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Make What You Eat Count!

As a nutrition professional, I cannot stress enough how important it is to eat a whole foods-based diet. A diet based on whole foods is nutrient dense and has a more natural balance between macro and micronutrients. This balance, which as you probably already know, is essential in helping you live a long and healthy life and for ensuring all the body process are carried out efficiently. What you may not know, is how to ensure the bioavailability of these nutrients in your body. After all, what good is eating if it is not doing anything for your body. After you read this, start thinking about your diet and how you can make more of your food choices whole foods.

First, let me break down the term bioavailability. It is the ability for the food you eat to be

broken down and used by your body for a multitude of processes such as protein synthesis, fat metabolism, making and regulating our neurotransmitters, and hormone synthesis. These

processes are just a few examples of the hundreds of processes happening all the time that help keep you healthy, looking, and feeling good. One of the key factors in bioavailability is whether the vitamin is soluble in fat or water. Fat-soluble vitamins, known as A, D, E, and K, need fat to be properly absorbed. For example, a diet low in fat can lead to the malabsorption of fat soluble vitamins, and in spite of someone’s outward appearance, can cause serious malnutrition. To make this point short and sweet, we need fat to make cholesterol, and cholesterol to deliver all our hormones to the cells in our bodies. Without the proper hormone balance in the body, people can suffer from all types of hormone deficiencies that tell the body to hold on to excess fat and fluid and to improperly regulate glucose, which can lead to obesity and a whole list of other diseases. Another example, a client I recently worked with presented with extreme night blindness and had for many years. Well, after probing into his diet, I found out he was so afraid to consume fat for fear of gaining weight. You remember the old myth that fat makes you fat?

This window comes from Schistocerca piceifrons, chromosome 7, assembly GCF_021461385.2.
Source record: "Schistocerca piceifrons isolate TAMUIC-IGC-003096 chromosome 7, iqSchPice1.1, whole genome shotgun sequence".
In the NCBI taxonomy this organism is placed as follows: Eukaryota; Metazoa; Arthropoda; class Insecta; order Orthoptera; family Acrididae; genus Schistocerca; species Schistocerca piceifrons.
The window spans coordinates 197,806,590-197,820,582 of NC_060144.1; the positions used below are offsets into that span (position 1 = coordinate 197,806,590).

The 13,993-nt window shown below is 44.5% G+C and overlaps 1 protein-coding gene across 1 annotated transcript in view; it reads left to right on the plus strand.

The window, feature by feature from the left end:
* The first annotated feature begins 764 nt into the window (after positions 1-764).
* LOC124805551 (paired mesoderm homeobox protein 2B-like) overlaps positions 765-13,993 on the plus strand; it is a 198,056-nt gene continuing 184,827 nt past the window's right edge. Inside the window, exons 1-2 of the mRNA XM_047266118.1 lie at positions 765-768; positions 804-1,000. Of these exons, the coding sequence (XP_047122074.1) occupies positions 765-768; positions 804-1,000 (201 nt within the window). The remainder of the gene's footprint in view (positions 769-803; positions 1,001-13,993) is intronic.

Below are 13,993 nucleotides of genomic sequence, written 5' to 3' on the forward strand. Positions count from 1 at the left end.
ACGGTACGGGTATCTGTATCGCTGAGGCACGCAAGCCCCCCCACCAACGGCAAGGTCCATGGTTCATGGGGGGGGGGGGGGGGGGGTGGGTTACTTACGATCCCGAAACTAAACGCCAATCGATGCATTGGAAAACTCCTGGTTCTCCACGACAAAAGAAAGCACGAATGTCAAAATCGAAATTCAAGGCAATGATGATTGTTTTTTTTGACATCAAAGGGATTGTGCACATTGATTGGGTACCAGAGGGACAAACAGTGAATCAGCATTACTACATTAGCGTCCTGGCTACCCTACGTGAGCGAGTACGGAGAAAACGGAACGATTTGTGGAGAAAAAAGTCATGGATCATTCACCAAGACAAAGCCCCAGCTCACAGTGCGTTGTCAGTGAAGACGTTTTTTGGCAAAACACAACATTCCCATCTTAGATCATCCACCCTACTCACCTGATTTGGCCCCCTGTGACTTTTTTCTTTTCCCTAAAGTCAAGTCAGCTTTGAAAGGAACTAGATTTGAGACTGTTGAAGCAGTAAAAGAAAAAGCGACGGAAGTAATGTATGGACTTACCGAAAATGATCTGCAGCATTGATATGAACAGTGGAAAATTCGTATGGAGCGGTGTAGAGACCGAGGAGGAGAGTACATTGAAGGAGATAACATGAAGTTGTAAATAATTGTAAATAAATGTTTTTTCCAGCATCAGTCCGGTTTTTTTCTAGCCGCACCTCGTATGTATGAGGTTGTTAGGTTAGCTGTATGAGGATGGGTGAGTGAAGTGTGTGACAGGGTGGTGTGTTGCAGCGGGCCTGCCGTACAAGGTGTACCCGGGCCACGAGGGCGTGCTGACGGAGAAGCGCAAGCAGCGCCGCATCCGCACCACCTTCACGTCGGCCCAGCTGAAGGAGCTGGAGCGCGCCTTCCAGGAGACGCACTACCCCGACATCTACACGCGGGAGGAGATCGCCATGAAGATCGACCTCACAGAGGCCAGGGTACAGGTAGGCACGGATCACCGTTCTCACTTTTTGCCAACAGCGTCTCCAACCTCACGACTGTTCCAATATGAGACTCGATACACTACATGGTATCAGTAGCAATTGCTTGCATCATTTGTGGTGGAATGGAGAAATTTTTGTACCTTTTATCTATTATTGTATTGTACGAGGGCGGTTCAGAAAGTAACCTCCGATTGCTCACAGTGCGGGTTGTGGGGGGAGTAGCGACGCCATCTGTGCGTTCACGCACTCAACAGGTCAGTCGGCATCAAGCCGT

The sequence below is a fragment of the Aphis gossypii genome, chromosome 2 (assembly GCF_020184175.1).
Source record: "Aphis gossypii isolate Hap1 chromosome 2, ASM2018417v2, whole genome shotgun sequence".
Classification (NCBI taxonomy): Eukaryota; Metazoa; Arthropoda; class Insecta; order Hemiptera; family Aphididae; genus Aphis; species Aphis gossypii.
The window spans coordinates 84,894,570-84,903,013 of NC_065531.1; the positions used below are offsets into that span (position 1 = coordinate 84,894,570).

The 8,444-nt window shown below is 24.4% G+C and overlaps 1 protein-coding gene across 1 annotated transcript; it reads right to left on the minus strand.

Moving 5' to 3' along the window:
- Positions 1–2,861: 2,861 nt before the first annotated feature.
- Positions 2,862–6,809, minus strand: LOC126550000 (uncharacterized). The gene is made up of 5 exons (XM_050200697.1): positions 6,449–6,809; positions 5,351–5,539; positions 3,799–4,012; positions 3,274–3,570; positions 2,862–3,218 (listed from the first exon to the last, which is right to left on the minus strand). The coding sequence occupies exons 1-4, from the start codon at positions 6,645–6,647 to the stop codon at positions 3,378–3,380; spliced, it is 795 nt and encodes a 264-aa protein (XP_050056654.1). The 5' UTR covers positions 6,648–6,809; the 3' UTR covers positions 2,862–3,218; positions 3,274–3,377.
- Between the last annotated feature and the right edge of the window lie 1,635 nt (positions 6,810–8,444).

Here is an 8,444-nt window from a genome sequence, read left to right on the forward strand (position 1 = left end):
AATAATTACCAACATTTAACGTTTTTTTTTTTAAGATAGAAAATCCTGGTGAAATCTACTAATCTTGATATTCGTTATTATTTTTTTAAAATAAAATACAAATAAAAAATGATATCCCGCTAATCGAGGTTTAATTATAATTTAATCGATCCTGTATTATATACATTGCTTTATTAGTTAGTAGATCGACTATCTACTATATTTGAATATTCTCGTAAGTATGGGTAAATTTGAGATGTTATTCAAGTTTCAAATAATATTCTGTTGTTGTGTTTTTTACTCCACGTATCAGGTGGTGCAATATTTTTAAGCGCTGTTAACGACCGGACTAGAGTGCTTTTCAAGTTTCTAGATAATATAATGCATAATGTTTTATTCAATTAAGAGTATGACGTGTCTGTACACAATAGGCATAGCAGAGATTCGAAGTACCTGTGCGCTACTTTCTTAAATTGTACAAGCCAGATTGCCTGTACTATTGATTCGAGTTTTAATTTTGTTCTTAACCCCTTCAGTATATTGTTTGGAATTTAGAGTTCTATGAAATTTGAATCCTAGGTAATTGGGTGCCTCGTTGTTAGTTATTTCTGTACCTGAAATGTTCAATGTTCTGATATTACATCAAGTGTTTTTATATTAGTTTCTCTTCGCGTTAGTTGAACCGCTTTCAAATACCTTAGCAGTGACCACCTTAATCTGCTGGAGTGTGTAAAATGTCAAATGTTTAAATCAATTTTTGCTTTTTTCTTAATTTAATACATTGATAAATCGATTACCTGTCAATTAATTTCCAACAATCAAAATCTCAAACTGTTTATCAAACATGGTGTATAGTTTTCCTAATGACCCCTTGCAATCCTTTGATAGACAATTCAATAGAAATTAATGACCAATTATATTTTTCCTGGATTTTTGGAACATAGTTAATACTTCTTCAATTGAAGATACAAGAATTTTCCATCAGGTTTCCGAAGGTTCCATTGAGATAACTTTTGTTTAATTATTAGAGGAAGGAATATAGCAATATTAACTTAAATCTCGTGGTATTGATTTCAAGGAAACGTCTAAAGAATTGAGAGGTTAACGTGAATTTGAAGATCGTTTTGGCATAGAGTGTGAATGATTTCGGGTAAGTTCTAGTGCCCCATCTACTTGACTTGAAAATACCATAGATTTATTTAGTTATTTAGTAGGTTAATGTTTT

Even though he was lean, had that stuck in his head. When I told him that one of the signs of

vitamin A deficiency, which he was consuming in good amounts, is night blindness, he began to add healthy fats back into his diet. Months later, he told me that he can now see at night while driving. The water-soluble vitamins on the other hand are not dependent on fat consumption for proper absorption, but many require other parts of the food source such as phytonutrients and fiber to be fully absorbed and regulated. We get these phytonutrients and fiber when we consume the whole food. For example, drinking fresh squeezed juice may feel like you are doing something good for your body but in fact you are simply spiking your glucose levels. When we juice our fruits and veggies, we are leaving behind all the parts of the plant that are crucial to our bodies. The water-soluble vitamins have hundreds of responsibilities in the body as well, but their biggest role would be as coenzymes. Think about micronutrients as being gas in the gas tank.

So, let us go back to the beginning of this article when I told you how important a whole foods- based diet is. What are whole foods? Whole foods are those that are as close to their natural form as possible and free from artificial ingredients and additives. Without getting political, the Standard American Diet (SAD) has left us confused about macro nutrients and depleted of micronutrients. The solution to these nutrient deficiencies was to fortify certain staple foods with certain synthetic nutrients or strip the fat from others. We just talked about how important fat in the diet is. Unregulated supplement companies jumped on board too and have become a multibillion-dollar industry. The problem is when we consume foods or supplements that contain these synthetic micronutrients, such as the ingredients in many processed and fortified foods, the human body loses the ability to fully absorb the nutrients either because of the size of the synthetic molecule or simply because the body does not recognize it. In a few cases, like vitamin D, the fortified version does work in our bodies. Processed foods diminish the bioavailability of nutrients by stripping the components of the food in part, or in whole, of their original nutrient content only then to be replaced by its synthetic form. Seems like such a massive effort when the manufacturer could have just left it alone to begin with. And we as consumers pay for this. Talk about a waste of money. Crazy!

So, remember, eating as close to a whole foods-based diet as possible will go a long way in

keeping you whole, healthy, and well. Some ways to ensure you are getting the right balance are to choose products as close to their natural form as possible. And do not be afraid of fat. A good way to get healthy fats is by choosing full fat dairy, or by not trimming all the fat off meats. Also, by adding avocados, nuts, and olive oil to your diet are healthy ways, too. When choosing your vegetables, go for the fresh ones in the produce section and make sure to choose a variety of colors. If you love growing your own garden, all the better. So now that you have a bit more knowledge about the importance of macro and micronutrients and how they work in the body, make what you eat count.

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